MADPRIEST ON HELL

Somebody called Rob Bell (who I know nothing about although everyone else seems to) has started a discussion on the existence (or non-existence) of hell. It's gone viral all over the Christian blogosphere in the last 24 hours. I would recommend that you check out Sam's post at ELIZAPHANIAN if you want details.

This is my two-penneth:

When we talk about heaven and hell we tend to ignore the Incarnation. We are part of the body of Christ. On the last day we will be judging ourselves. This means that we will be accountable to those whom we have sinned against.

I have always felt extremely uncomfortable on those occasions when I have considered the reality of hell. I feel like a murderer designing my own prison. My conclusion is that it is only those for whom we have made life hell who have the right to deny the existence of future hells.

Comments

MADPRIEST ON HELL — 10 Comments

  1. I don’t believe this. I don’t think there’s a Hell or a Heaven. I think that when you die, that’s it. No more.

  2. I would never ignore the Incarnation, because I believe it is the greatest event in the Jesus story. We are the Body of Christ, and when one member suffers, we all suffer.

    we will be accountable to those whom we have sinned against.

    Not only will we be accountable, we will suffer the same pain we have inflicted on others. The suffering will be transformative and result in reconciliation with those whom we have sinned against.

    Look, no one really knows, but since I can’t rid myself of the idea that justice requires judgment, the theory I mention works for me. In a way, the idea resembles the cast-off notion of Purgatory, since the suffering is a kind of refining fire, and it will not be forever.

    And I’m thinking right now, MadPriest, of the suffering you’ve inflicted on me, and experiencing a bit of Schadenfreude that you will get your own back. Ah, but I will get my own back, too, which, in turn, makes me fear and tremble.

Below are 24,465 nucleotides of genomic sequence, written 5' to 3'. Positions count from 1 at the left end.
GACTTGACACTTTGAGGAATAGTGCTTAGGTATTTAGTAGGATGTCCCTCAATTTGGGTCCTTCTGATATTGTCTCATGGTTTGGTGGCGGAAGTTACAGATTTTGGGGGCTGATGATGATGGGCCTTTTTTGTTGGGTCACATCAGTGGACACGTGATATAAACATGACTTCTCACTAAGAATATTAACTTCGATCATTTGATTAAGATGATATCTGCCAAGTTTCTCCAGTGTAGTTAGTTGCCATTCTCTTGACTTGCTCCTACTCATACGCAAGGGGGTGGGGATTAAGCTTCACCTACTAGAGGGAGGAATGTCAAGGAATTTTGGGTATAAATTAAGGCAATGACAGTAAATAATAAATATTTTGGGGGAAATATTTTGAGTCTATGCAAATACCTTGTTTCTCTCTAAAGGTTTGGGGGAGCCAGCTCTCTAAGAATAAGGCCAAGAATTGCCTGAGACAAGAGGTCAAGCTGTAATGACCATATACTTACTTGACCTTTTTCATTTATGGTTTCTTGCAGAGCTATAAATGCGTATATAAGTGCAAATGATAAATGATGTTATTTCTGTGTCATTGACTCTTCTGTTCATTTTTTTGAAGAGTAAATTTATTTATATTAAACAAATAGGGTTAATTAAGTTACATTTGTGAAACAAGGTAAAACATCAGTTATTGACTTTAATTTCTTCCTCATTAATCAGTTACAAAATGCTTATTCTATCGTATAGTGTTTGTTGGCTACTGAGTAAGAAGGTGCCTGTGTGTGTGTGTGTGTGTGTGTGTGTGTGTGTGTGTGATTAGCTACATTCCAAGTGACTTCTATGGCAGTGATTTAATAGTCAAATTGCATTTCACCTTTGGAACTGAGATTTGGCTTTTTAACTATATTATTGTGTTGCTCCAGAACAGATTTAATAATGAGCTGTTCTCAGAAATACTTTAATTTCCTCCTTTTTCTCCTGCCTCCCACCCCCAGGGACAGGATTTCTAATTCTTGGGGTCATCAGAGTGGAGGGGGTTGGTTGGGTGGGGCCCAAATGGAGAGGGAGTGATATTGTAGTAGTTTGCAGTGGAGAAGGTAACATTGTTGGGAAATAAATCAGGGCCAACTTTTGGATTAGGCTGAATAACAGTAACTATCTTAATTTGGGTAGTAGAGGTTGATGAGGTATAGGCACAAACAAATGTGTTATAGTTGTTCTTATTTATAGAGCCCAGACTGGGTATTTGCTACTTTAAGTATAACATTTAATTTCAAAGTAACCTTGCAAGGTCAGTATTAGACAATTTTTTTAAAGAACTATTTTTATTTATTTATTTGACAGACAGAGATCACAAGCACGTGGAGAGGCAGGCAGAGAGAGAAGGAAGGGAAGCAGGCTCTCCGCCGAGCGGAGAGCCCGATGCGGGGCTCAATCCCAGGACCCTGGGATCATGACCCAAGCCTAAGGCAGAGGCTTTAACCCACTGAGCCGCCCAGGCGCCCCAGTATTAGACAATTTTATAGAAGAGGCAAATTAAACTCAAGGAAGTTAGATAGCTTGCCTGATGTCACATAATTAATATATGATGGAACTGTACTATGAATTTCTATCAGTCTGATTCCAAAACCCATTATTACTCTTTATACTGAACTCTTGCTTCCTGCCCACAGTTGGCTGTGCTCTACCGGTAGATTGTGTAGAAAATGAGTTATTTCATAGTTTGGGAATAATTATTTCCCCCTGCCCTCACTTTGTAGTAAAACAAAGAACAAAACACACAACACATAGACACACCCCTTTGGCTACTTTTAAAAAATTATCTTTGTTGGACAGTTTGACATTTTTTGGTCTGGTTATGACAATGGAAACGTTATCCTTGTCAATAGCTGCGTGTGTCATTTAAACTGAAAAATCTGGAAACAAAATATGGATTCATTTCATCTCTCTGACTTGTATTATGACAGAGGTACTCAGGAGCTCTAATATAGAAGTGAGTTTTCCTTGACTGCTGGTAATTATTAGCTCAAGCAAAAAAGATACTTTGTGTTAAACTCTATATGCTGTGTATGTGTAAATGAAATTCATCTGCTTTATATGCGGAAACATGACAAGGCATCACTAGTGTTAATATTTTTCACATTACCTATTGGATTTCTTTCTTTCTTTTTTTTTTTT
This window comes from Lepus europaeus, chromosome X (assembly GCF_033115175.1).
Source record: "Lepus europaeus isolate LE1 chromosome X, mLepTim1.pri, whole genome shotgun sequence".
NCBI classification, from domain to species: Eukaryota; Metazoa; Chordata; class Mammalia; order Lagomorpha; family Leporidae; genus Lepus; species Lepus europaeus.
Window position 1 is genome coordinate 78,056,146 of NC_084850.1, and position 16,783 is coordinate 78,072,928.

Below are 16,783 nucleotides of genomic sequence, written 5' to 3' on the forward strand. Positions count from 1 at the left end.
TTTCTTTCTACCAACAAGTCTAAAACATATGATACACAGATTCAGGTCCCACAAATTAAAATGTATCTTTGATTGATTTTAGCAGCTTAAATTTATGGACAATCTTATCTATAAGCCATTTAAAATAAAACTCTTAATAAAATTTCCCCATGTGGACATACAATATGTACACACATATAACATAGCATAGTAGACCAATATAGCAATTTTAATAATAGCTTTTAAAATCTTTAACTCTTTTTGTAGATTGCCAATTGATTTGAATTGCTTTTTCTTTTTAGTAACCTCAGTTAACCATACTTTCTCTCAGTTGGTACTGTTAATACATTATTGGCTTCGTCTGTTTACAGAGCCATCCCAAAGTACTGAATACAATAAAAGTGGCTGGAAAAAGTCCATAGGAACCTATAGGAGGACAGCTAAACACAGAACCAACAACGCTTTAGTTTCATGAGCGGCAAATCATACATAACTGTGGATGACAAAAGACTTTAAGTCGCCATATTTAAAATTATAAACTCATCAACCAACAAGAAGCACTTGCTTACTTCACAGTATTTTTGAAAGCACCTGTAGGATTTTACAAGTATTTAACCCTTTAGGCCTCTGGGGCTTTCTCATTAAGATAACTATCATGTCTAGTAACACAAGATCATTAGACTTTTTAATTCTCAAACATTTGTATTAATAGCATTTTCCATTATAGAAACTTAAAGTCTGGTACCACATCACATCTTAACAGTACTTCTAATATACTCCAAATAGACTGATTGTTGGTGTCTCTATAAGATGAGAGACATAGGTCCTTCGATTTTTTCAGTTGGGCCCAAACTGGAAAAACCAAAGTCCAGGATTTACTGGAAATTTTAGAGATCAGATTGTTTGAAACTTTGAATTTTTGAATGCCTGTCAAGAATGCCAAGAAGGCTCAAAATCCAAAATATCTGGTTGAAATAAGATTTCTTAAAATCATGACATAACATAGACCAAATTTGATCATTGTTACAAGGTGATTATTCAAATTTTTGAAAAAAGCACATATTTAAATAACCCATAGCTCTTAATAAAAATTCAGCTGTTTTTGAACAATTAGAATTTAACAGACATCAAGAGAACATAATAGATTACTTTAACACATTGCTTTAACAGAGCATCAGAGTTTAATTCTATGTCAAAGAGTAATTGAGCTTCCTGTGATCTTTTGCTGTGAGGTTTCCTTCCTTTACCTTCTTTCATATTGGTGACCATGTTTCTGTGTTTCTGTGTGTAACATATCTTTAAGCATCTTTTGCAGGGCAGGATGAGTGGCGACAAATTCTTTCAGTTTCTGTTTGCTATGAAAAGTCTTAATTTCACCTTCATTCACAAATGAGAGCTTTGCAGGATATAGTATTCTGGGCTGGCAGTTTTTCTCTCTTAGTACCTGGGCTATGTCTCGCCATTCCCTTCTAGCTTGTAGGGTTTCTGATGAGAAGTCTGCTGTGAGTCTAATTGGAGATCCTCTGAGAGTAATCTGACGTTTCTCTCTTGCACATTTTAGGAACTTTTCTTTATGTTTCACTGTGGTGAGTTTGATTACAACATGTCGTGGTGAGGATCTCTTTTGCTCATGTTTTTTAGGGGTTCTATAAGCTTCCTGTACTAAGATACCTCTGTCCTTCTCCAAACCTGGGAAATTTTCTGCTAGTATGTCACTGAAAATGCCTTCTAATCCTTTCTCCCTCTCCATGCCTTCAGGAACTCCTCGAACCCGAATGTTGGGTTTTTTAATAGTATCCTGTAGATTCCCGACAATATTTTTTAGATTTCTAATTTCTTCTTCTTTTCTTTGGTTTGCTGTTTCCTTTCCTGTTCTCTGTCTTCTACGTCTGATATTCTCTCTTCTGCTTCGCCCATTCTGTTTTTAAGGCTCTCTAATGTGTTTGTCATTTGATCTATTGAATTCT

3. And I’m thinking right now, MadPriest, of the suffering you’ve inflicted on me

    As a priest, I am merely an instrument of God. Due to your “Jezebel sins” God was worried that eternity wouldn’t be long enough, so he sent me along to get some of the punishment out of the way up front, so to speak.

  4. Well, it would be a bit off for a mere instrument of God to lie to you. That is why I always tell you the truth. Especially when it is about you.

  5. “And I also say to thee, that thou art a rock, and upon this rock I will build my assembly, and gates of Hades shall not prevail against it;” is among my favorite snippets of from the Gospels. If the gates are locked from the inside so that the kingdom has to storm in, then it is our own judgement that matters.

    FWIW
    jimB

  6. What IS the answer to this question: “Who are you to judge me?”
    Suppose it’s your own Archbishop Williams? Or that nut who screams that “God hates fags!”?
    How do you know?

  7. That’s what you get for allowing anonymous comments.

    Muslims, I’ve read, do not believe that Hell is necessarily eternal.

    Lewis, in a rare moment of actual theology, believed Hell was locked from the inside.

    Milton seems to have believed that we make Hell by our own efforts and denying our own shortcomings.

    of particular interest is this:
    My conclusion is that it is only those for whom we have made life hell who have the right to deny the existence of future hells.

    Anthony Bloom related a story of a concentration camp survivor, who, when asked didn’t he feel hate for his former captors, humiliation, helplessness, said that they had empowered him. He would be able to stand before God and say, “I forgive them, and, if I can forgive, no one else can make claim against them.”